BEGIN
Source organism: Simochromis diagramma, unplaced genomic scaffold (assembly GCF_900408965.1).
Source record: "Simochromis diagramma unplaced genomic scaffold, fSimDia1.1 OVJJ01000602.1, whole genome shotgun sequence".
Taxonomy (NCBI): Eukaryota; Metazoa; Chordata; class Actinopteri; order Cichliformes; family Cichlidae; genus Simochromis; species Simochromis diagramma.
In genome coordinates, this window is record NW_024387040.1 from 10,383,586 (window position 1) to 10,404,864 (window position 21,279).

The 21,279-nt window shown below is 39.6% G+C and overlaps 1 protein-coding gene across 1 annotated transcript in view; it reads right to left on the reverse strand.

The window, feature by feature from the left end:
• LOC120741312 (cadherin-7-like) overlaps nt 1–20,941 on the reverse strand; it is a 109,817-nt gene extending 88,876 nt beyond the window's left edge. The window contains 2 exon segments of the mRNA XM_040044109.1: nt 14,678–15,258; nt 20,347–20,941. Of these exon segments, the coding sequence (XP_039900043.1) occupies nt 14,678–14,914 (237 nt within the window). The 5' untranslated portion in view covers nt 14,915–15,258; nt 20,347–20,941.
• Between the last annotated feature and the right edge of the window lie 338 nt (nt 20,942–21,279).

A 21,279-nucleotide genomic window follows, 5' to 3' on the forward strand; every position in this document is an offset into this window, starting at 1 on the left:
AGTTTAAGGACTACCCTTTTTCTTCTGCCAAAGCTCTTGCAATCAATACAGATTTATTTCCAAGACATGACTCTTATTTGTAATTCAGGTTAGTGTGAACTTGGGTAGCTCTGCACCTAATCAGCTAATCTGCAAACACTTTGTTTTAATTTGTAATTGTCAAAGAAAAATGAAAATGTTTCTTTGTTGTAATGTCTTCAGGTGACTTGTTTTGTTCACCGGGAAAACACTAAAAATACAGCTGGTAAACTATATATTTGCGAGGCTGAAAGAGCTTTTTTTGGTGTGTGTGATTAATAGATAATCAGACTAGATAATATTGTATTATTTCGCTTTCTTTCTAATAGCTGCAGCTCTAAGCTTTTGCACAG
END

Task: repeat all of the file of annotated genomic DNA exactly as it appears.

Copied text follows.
Source organism: Simochromis diagramma, unplaced genomic scaffold (assembly GCF_900408965.1).
Source record: "Simochromis diagramma unplaced genomic scaffold, fSimDia1.1 OVJJ01000602.1, whole genome shotgun sequence".
Taxonomy (NCBI): Eukaryota; Metazoa; Chordata; class Actinopteri; order Cichliformes; family Cichlidae; genus Simochromis; species Simochromis diagramma.
In genome coordinates, this window is record NW_024387040.1 from 10,383,586 (window position 1) to 10,404,864 (window position 21,279).

The 21,279-nt window shown below is 39.6% G+C and overlaps 1 protein-coding gene across 1 annotated transcript in view; it reads right to left on the reverse strand.

The window, feature by feature from the left end:
• LOC120741312 (cadherin-7-like) overlaps nt 1–20,941 on the reverse strand; it is a 109,817-nt gene extending 88,876 nt beyond the window's left edge. The window contains 2 exon segments of the mRNA XM_040044109.1: nt 14,678–15,258; nt 20,347–20,941. Of these exon segments, the coding sequence (XP_039900043.1) occupies nt 14,678–14,914 (237 nt within the window). The 5' untranslated portion in view covers nt 14,915–15,258; nt 20,347–20,941.
• Between the last annotated feature and the right edge of the window lie 338 nt (nt 20,942–21,279).

A 21,279-nucleotide genomic window follows, 5' to 3' on the forward strand; every position in this document is an offset into this window, starting at 1 on the left:
AGTTTAAGGACTACCCTTTTTCTTCTGCCAAAGCTCTTGCAATCAATACAGATTTATTTCCAAGACATGACTCTTATTTGTAATTCAGGTTAGTGTGAACTTGGGTAGCTCTGCACCTAATCAGCTAATCTGCAAACACTTTGTTTTAATTTGTAATTGTCAAAGAAAAATGAAAATGTTTCTTTGTTGTAATGTCTTCAGGTGACTTGTTTTGTTCACCGGGAAAACACTAAAAATACAGCTGGTAAACTATATATTTGCGAGGCTGAAAGAGCTTTTTTTGGTGTGTGTGATTAATAGATAATCAGACTAGATAATATTGTATTATTTCGCTTTCTTTCTAATAGCTGCAGCTCTAAGCTTTTGCACAG